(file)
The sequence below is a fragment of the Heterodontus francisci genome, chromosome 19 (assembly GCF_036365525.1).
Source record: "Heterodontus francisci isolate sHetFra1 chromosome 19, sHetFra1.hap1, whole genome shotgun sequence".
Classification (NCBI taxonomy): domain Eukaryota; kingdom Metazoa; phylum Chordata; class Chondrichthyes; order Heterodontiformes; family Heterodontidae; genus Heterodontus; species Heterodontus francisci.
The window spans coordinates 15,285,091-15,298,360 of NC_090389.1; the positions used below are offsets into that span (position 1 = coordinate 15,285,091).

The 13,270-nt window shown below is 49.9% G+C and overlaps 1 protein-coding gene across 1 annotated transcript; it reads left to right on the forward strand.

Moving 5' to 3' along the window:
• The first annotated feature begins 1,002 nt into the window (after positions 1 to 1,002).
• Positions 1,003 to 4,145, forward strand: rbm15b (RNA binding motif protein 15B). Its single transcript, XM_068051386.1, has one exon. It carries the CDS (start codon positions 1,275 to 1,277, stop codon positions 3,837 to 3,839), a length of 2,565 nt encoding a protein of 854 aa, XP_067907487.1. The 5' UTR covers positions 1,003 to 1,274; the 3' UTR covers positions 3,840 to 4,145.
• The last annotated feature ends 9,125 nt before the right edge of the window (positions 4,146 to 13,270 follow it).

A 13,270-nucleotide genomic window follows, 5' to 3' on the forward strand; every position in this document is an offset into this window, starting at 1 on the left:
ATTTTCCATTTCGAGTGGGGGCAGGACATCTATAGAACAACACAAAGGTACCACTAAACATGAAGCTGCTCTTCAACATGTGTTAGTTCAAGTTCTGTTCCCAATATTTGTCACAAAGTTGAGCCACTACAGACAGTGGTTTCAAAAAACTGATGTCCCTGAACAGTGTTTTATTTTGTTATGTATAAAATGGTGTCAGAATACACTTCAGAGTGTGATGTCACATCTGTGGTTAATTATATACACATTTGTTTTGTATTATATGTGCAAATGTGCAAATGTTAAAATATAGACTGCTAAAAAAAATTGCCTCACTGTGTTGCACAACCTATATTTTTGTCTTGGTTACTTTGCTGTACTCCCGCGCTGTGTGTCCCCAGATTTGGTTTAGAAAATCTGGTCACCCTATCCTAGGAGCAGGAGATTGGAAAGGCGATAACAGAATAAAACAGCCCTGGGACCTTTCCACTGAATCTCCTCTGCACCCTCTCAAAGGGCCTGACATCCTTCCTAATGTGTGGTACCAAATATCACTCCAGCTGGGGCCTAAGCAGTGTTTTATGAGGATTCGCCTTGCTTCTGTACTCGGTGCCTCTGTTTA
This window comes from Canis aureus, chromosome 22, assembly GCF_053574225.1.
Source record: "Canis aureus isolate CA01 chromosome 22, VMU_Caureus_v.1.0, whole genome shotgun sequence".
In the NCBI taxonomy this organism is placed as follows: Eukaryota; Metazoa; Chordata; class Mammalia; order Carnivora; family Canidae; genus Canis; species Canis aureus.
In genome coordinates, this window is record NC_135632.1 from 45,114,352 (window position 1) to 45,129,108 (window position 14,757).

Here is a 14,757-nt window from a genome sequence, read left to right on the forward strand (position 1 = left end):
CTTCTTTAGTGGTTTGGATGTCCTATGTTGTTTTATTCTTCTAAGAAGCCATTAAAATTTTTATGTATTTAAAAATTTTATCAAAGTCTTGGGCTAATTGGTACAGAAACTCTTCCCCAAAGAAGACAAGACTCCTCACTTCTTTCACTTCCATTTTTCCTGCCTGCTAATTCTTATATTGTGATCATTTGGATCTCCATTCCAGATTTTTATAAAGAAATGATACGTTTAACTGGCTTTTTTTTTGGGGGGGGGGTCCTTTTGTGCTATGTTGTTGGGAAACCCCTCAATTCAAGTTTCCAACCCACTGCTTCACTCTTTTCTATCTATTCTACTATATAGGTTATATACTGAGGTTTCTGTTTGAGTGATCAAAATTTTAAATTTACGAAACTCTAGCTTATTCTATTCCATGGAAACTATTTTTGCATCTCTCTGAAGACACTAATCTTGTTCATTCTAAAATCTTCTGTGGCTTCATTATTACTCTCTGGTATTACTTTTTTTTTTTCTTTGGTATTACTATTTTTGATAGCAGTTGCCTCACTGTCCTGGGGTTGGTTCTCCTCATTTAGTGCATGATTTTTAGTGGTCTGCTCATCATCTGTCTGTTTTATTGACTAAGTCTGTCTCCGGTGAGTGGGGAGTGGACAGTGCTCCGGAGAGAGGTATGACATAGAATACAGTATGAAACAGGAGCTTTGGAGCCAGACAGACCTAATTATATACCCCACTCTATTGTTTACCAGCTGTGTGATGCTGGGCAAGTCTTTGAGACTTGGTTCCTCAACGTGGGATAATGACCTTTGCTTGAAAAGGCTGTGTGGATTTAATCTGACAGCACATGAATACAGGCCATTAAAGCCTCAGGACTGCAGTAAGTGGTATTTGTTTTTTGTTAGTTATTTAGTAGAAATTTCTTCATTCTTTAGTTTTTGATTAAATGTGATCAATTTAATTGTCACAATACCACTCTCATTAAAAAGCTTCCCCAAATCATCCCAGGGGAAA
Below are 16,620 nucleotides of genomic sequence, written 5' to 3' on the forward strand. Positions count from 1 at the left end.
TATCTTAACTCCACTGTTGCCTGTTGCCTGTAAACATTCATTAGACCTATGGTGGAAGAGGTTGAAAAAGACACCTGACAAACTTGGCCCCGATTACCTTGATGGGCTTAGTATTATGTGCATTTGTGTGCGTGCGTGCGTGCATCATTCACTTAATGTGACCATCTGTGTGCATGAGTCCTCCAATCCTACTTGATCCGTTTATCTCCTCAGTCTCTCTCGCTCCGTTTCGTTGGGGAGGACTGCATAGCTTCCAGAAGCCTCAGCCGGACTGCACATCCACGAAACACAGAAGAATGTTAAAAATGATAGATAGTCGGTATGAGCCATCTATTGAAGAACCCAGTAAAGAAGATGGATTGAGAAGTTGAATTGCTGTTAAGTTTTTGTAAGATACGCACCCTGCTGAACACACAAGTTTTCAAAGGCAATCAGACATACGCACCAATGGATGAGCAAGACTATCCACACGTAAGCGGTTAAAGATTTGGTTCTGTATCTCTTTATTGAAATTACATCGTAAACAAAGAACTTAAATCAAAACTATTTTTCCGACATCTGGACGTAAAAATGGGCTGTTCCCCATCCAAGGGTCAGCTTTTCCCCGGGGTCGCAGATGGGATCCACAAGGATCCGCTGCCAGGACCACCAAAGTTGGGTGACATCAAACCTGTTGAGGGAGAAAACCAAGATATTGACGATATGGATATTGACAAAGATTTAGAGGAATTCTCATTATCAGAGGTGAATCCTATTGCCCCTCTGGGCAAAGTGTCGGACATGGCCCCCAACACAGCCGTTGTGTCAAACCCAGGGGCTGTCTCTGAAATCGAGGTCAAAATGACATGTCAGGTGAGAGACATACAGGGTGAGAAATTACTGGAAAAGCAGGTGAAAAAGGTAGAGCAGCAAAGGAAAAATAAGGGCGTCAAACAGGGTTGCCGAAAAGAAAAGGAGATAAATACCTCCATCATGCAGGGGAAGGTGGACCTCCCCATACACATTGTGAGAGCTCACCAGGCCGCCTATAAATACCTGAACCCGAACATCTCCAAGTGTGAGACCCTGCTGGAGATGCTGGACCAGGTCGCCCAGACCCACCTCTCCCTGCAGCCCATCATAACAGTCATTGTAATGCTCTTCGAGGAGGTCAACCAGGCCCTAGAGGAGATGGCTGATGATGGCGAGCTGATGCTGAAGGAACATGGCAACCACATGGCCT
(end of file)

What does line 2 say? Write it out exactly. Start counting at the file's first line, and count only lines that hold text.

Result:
Source record: "Heterodontus francisci isolate sHetFra1 chromosome 19, sHetFra1.hap1, whole genome shotgun sequence".